Around the World—Right in Madison
hink back to a lovely trip you’ve taken. Perhaps it was to the hot, sunny beaches and seductive nightlife of Miami, the frenetic pace and cultural arts of New York City or a trip to the sleepy yet picturesque “Wine Route” of Alscace, France. For Chris and Sue Ellibee, co-owners of European Market, an online gift website, the latter is among their favorites of the countless trips they’ve taken to Western Europe. And celebrating their travels and bringing home a piece of that special trip is what their website, europeanmarket.us, is all about. The pair launched the website in November 2009 and currently live in Madison. I spoke with Chris Ellibee about their months-old business and why they carry sixteen types of chocolate on the website (it’s Ellibee’s favorite).
Shayna: Why did you start European Market?Chris Ellibee: We would travel to Europe and every time we’d go people would ask if we could bring back chocolate, or someone would say I’m looking for a particular kind of ornament. So we found when we’d go on these vacations we’d come back with all of this stuff. After like the third time of doing this we were in Lugano, Switzerland, and we had to buy another suitcase to get all of the stuff back!So we thought, maybe we should look at doing this down the road [bringing these items to the U.S.] and we talked about it. After a trip to Europe in 2007 we were still bringing things back, so that’s how it started.
Last year when I got laid off from Tri-North (a Madison construction company) I thought ‘What am I gonna do now?’ So we thought, let’s try this business.
So you were at Tri-North. What were you both doing before that? Any retail?I was a magazine editor for the Better Homes and Gardens newsstand specials in Iowa. So I was the editor of [publications like] Holiday Celebrations, Bed and Bath and Beautiful Interiors. Sue was the art director for Country Gardens magazine. Then we moved here and I was the PR director at Tri-North and Sue is now an art director at Lands’ End full-time.
How many items do you carry on the website and how do you choose what to carry?105 total items. We carry food, confections, accessories, ornaments, and toys and games. We select things that we like—like if we see something in shop or in a studio on one of our trips. We ask, do we think it’ll sell? Do we think our customers will like it? Is it at a price point people are willing to spend? That’s what helps set us apart. The things we look for are objects that have a story behind them or they have unique details. Everything we purchase is handmade or limited production. We work with the craftspeople and the artisans. The items are from Switzerland, France, Germany, Italy, Belgium and the Czech Republic.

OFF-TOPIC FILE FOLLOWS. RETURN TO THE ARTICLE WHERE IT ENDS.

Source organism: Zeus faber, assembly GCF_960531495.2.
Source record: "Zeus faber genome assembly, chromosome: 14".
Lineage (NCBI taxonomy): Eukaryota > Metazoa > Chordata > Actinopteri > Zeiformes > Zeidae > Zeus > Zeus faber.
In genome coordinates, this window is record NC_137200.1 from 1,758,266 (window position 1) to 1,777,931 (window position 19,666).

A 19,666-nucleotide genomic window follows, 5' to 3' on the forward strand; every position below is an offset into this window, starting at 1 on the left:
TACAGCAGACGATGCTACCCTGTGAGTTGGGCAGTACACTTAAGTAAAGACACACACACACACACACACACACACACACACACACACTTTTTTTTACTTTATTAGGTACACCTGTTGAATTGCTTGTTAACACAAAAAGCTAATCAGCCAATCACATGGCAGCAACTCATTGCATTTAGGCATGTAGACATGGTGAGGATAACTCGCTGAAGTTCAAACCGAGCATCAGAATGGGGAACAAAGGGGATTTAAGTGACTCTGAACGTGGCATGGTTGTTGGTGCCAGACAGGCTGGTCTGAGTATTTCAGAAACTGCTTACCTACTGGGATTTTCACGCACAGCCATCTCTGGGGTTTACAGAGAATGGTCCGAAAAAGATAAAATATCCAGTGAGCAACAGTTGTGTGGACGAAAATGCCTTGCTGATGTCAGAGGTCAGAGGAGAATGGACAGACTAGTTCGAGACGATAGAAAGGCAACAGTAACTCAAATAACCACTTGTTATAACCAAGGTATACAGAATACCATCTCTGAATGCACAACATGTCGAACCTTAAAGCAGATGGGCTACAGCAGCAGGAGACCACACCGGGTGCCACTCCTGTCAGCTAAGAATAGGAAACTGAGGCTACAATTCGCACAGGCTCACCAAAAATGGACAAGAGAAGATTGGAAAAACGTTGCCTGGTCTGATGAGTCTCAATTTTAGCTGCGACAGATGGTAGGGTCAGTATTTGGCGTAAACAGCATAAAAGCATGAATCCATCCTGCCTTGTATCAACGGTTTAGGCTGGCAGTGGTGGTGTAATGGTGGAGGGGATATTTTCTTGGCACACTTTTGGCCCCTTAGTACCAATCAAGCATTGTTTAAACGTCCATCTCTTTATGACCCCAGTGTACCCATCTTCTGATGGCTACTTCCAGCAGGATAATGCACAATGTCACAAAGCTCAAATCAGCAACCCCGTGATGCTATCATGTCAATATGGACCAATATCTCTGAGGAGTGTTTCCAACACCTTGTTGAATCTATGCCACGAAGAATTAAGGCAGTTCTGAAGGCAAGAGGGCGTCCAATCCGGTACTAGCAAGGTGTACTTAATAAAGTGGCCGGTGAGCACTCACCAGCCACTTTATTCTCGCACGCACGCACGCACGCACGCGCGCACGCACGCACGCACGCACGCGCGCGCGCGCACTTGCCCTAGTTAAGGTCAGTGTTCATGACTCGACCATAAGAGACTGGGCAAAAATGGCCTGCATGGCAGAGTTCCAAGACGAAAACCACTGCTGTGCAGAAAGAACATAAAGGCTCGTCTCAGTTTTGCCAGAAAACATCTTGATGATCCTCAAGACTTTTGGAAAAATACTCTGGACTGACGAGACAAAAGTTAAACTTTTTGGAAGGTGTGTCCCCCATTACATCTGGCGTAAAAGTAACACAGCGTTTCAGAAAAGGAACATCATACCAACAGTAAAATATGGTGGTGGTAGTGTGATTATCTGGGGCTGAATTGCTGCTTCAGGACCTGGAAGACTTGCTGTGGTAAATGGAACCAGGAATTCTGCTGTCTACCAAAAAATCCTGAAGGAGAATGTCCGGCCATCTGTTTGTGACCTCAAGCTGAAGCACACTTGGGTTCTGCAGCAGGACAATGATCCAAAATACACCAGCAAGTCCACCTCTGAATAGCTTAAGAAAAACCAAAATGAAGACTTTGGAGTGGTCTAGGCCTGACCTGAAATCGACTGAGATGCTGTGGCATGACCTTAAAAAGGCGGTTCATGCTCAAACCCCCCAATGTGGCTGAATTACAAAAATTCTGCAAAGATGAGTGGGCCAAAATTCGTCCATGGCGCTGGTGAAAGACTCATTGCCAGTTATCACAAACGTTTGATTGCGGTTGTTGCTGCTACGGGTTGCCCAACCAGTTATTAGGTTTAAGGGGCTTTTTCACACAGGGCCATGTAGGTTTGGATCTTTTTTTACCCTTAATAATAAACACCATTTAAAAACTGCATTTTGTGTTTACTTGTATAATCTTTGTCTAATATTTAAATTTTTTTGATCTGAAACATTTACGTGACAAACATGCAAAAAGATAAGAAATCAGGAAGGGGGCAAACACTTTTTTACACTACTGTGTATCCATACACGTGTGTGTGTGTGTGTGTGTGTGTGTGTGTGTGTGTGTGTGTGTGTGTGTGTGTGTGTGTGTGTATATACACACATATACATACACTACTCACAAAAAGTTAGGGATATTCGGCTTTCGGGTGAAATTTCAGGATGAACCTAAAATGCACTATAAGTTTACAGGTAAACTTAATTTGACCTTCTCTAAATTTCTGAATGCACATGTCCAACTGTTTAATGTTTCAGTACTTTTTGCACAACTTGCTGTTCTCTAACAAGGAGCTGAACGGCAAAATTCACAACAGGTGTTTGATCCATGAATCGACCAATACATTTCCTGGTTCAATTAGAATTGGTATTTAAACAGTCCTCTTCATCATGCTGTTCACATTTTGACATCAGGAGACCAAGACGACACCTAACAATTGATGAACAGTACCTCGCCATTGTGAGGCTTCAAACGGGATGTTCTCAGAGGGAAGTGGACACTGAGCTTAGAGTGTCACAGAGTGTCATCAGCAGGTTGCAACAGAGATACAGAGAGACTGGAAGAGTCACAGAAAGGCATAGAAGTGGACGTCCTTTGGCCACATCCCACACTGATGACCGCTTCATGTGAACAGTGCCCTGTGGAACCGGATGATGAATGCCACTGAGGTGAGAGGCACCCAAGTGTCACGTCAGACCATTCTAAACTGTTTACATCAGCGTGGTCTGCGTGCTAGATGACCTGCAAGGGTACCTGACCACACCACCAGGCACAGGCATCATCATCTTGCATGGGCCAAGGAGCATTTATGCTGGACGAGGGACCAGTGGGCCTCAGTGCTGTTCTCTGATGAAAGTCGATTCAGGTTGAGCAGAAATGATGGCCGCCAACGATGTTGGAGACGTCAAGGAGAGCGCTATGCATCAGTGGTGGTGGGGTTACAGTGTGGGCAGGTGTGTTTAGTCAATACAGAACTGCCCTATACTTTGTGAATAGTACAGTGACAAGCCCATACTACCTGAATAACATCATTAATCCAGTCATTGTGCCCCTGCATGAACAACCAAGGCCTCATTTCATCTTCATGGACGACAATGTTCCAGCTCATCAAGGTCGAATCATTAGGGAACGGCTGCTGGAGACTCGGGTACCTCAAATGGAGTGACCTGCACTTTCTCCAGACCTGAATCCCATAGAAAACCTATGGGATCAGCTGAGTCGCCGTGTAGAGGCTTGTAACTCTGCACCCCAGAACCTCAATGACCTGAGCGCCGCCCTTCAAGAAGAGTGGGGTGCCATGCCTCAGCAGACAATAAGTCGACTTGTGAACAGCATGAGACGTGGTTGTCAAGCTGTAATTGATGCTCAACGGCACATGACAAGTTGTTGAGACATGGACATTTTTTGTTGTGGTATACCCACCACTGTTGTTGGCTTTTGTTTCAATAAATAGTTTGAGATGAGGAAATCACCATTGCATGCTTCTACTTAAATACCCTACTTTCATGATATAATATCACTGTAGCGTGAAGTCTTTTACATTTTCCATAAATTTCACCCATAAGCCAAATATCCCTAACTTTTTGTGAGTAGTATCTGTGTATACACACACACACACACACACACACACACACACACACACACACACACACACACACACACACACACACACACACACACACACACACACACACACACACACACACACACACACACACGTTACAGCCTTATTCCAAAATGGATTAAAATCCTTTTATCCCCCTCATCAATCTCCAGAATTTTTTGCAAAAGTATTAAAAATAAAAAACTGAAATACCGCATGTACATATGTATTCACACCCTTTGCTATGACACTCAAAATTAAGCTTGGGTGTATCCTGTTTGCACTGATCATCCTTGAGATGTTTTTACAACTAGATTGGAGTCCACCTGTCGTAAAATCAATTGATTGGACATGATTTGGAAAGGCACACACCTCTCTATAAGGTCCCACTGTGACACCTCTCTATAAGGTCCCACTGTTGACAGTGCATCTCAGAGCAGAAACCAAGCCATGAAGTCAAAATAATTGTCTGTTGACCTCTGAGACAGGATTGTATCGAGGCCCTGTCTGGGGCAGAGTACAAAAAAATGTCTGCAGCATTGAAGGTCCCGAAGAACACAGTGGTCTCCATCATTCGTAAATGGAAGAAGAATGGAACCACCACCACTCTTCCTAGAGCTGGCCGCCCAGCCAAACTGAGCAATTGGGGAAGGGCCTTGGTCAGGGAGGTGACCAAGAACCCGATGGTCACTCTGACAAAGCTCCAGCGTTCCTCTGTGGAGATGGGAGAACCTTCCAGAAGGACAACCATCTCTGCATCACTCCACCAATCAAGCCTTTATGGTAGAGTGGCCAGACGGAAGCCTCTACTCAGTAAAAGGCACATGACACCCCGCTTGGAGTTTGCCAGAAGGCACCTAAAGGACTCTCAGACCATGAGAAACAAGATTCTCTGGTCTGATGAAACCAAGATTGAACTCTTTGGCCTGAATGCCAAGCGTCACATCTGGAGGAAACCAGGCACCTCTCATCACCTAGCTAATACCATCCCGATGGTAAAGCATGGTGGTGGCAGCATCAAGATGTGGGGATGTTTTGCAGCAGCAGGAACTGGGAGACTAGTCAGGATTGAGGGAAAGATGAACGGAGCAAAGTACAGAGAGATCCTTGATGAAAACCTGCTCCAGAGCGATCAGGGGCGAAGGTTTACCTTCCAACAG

We look at it as bringing something that Americans can’t readily find here. Like the bag made out of a recycled Swiss army blanket. You’re not going to find that here. You won’t find our puzzles and domino sets. Some of our things might be more expensive—like a glass ornament from Germany might be more expensive than an ornament from Target but our ornaments are handmade and we know the people that make them.
But I think another thing that sets us apart is that we get to know our vendor/partners and we travel to seek out the best folks to work with. Here’s an example: We were in Brienz, Switzerland in September 2009. Brienz is the center of Swiss woodcarving. We went into a bakery (food is a constant theme on our trips). I asked the women working at the counter about the best woodcarvers in the area. They sent us to the two they thought were the best. And, we now carry items from both. I think it’s that extra something, that experience component, that we offer our customers. They might not ever get to Brienz, Switzerland (or Polinka, Czech Republic, or somewhere else in Europe), but they can have a part of the experience and the heritage.
How often are you getting new product and putting it on the site? Once a month.
What is the price range of the items on the site?We range from a $3 candy bar from Italy to a $225 hand-carved St. Nicholas from Switzerland. Most of our items are generally in the $10–$80 range.
Will you ever open a storefront?We’ll keep it online for now. That’s not to say two years from now we’ll change our mind and open a storefront; I’m not going to rule that out. Right now we’re in the test-and-see-what-things-sell phase.
What are your personal favorite products?Anything chocolate. The chocolate there tastes different than here! $3–$20 (for a bag of individually wrapped chocolate squares with toasted hazelnuts)The Christmas ornaments. $4–$28.Toys and puzzles. $9–$35
Where is your absolute favorite travel destination?A small town in southern Switzerland called Marcote on Lake Lugano. If I could move there I’d be a happy boy! They speak Italian there. It’s this tiny little town on the side of this hill that basically runs down to Lake Lugano. It has two hotels, a post office and a couple of restaurants.
Another place that we loved that surprised us both is Dresden, Germany. We went there this year for the Christmas markets. It’s a beautiful city. It’s the oldest Christmas market in Germany. That’s a whole other deal to see the Christmas market! They sell beer, sausages, toasted walnuts—and it’s the entire length of the city. It’s incredible.
(Photo credit from above: Recycled Swiss post bag purse, $68.)
Europeanmarket.us (Ellibee notes that for Madison-area customers delivery is free or shoppers can arrange to pick it up directly from the business).